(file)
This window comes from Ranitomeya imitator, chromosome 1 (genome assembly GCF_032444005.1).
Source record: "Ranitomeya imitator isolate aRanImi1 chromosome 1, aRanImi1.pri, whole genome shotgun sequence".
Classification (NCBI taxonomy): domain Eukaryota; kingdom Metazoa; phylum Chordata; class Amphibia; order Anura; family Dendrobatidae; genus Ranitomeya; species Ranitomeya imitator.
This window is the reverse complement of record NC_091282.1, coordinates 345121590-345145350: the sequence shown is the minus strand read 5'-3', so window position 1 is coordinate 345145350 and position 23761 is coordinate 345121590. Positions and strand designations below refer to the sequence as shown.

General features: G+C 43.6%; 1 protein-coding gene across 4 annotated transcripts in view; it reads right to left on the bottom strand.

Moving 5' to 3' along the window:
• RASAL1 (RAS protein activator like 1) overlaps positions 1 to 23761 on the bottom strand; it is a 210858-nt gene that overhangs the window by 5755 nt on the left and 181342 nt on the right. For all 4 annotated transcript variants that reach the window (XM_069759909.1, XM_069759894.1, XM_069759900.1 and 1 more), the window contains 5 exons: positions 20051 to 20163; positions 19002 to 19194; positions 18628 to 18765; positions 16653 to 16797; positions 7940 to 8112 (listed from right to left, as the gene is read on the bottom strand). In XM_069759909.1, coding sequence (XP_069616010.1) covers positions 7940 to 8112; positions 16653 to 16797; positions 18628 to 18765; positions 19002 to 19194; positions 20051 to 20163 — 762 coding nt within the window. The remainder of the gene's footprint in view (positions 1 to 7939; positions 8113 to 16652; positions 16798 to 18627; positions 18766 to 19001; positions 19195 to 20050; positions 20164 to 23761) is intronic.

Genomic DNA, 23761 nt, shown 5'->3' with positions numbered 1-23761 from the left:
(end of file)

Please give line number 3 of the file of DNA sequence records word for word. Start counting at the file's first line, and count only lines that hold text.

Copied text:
Classification (NCBI taxonomy): domain Eukaryota; kingdom Metazoa; phylum Chordata; class Amphibia; order Anura; family Dendrobatidae; genus Ranitomeya; species Ranitomeya imitator.